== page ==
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Pest Strategies Proposed, Awaiting Legislation Review

Media Release

1 December 2011

Pest Strategies Proposed, Awaiting Legislation Review

A review of both the regional pest and phytosanitary pest management strategies has left these largely unchanged while Hawke’s Bay Regional Council waits for a review of legislation to take effect.

Hawke’s Bay Regional Council is proposing both a Regional Pest Management Strategy and a Regional Phytosanitary Pest Management Strategy, as required by the Biosecurity Act. The Council will be notifying the strategies for public submissions on Saturday 3 December. Copies of both proposed pest strategies will be available from Monday 6 December and submissions are to be made by 27 January 2012.

However the Biosecurity Act is being reviewed and, as amendments are expected within the next two years that are likely to require significant changes to the regional strategies within two years after that, the proposed strategies are largely unchanged.

“It’s essentially business as usual with what are already successful strategies while we await these changes to the Biosecurity Act,” said Land Services Manager Campbell Leckie.

He says that the Regional Council has a reasonable understanding of what the changes to the Biosecurity Act are likely to be.

“The administrative process for the Regional Pest Management Strategy could become simpler and some additional tools will be available to better manage biosecurity issues. We are talking to primary production sector groups and other interested parties about lining things up to make the most out of the opportunities the changes provide.”



Under the proposed Regional Pest Management Strategy, Hawke’s Bay Regional Council intends to continue provide services for Total Control (Service Delivery) pests African feather grass, Goats rue, Nassella tussock, Privet, Phragmites, Spiny emex, White edged nightshade, and Yellow water lily.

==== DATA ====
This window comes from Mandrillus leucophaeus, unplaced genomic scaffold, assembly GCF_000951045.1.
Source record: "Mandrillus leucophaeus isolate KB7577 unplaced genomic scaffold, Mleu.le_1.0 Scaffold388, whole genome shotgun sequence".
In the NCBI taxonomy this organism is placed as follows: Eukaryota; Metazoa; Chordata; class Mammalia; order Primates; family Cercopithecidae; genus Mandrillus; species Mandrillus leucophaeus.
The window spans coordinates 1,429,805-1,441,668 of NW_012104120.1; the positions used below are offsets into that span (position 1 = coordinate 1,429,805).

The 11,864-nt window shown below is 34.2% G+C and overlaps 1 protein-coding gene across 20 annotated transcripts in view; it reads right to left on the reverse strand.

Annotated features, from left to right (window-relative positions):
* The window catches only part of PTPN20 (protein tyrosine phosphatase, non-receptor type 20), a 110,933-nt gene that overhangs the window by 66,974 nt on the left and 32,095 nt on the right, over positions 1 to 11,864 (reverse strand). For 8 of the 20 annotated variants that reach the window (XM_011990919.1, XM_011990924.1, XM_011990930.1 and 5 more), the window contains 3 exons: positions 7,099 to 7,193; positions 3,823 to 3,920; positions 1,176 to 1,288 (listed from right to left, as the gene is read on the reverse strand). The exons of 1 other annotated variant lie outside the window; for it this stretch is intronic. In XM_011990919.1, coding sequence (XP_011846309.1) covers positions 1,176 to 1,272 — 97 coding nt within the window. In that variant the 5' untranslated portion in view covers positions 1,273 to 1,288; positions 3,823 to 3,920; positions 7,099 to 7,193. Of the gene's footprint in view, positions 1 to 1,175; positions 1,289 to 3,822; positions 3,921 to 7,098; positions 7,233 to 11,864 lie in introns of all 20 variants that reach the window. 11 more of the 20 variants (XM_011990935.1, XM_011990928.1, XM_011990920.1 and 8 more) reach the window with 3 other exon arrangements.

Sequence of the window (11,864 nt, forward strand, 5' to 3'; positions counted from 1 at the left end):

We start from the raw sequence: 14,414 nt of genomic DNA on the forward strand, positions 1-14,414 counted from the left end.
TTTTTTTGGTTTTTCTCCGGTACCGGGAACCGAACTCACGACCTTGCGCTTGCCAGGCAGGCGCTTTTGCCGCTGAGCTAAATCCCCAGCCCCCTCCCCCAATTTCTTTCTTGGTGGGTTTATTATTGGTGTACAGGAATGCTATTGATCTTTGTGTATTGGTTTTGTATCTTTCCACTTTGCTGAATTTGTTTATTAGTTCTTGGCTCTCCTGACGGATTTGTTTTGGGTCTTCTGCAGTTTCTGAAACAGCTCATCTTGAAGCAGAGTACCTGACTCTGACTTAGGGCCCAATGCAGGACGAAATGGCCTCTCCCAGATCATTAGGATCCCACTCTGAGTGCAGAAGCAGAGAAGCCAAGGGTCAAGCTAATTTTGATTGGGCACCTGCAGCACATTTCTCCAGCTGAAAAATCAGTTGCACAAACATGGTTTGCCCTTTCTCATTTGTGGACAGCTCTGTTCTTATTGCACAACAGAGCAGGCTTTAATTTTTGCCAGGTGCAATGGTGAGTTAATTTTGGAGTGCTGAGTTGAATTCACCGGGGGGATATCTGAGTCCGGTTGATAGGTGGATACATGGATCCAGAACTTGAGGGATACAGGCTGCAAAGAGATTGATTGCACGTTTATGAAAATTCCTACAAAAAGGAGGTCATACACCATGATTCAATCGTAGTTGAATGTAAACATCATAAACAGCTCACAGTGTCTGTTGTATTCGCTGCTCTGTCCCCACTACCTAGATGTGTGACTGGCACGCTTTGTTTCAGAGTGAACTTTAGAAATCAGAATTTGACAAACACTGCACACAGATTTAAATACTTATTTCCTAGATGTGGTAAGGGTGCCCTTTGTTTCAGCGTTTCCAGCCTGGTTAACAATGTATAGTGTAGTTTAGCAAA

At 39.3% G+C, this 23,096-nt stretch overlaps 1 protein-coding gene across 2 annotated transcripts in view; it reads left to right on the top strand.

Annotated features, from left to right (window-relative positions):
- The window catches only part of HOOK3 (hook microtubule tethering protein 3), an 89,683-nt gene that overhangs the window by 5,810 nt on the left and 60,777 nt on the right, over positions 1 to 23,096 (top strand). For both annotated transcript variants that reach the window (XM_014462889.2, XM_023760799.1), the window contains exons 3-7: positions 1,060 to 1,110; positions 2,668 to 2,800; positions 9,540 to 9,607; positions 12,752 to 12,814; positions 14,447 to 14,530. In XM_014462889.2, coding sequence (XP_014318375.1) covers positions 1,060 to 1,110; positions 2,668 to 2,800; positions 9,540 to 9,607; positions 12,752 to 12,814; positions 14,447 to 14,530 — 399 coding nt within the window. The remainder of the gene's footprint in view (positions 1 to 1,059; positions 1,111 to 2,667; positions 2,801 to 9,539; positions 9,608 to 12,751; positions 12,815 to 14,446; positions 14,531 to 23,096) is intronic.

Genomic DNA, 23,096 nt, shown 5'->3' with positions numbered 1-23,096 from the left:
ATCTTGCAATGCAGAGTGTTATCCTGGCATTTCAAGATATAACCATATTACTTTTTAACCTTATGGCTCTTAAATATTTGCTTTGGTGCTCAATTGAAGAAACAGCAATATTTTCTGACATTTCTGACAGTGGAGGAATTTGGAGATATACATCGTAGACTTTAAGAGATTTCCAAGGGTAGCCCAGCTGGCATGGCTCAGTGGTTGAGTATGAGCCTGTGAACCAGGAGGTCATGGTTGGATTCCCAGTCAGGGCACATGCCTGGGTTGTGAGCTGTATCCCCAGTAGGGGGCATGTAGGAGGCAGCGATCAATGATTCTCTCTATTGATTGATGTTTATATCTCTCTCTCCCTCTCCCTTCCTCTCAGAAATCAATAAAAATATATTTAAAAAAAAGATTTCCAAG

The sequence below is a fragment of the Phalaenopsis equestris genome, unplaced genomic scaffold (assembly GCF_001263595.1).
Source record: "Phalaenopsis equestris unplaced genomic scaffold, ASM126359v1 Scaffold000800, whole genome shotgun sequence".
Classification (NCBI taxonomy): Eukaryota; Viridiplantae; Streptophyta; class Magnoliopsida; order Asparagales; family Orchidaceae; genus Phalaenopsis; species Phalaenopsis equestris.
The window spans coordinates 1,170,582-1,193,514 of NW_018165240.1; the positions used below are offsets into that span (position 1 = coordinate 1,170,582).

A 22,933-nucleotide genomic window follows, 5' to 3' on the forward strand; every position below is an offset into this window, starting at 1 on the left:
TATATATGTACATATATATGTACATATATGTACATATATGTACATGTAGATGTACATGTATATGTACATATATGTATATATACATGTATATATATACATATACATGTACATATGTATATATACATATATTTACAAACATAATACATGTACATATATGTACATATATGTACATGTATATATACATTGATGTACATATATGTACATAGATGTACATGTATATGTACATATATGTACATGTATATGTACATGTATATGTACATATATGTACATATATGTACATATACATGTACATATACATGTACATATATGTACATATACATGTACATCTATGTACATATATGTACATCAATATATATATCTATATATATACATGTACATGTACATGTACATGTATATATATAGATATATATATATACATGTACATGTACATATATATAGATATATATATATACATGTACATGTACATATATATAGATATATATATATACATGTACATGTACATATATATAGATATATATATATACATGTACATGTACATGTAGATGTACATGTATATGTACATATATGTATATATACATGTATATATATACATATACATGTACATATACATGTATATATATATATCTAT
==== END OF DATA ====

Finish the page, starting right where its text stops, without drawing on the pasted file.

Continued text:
Landowners are expected to continue to continue to control Apple of Sodom, Australian sedge, Chilean needle grass, Cotton thistle, Japanese honeysuckle, Pinus contorta, Old man’s beard, Saffron thistle, and Woolly nightshade. However, the requirement to control Japanese honeysuckle will only apply around Lake Tutira, and the requirement to control Old man’s beard will only apply in the northern half of Hawke’s Bay. Collectively these plant pests will be known as Total Control (Occupier responsibility) plant pests.

Possums, rabbits, and rooks remain declared as pests. Hawke’s Bay Regional Council is proposing to continue its control of pests at specific sites to assist landowners protect specified and identified ecological values.

The Proposed Regional Phytosanitary Pest Management Strategy has also been reviewed by Pipfruit New Zealand for the Regional Council. This strategy governs the management of unmanaged pipfruit production sites (ie abandoned commercial orchards) for phytosanitary pests which affect plant health in Hawke’s Bay - Apple black spot, Codling moth, European Canker, Fireblight and Lightbrown Apple Moth (Leafroller).

The strategies will be available from Regional Council offices, can be downloaded from the Council website www.hbrc.govt.nz, and can be viewed at all public libraries in Hawke’s Bay.

Submissions on the strategies need to be made in writing, and submitters can indicate if they want to present their submission to the Council hearing in person. A hearing date will be set early in 2012, and submitters who want to be heard will be advised of that date by the end of January.

ENDS


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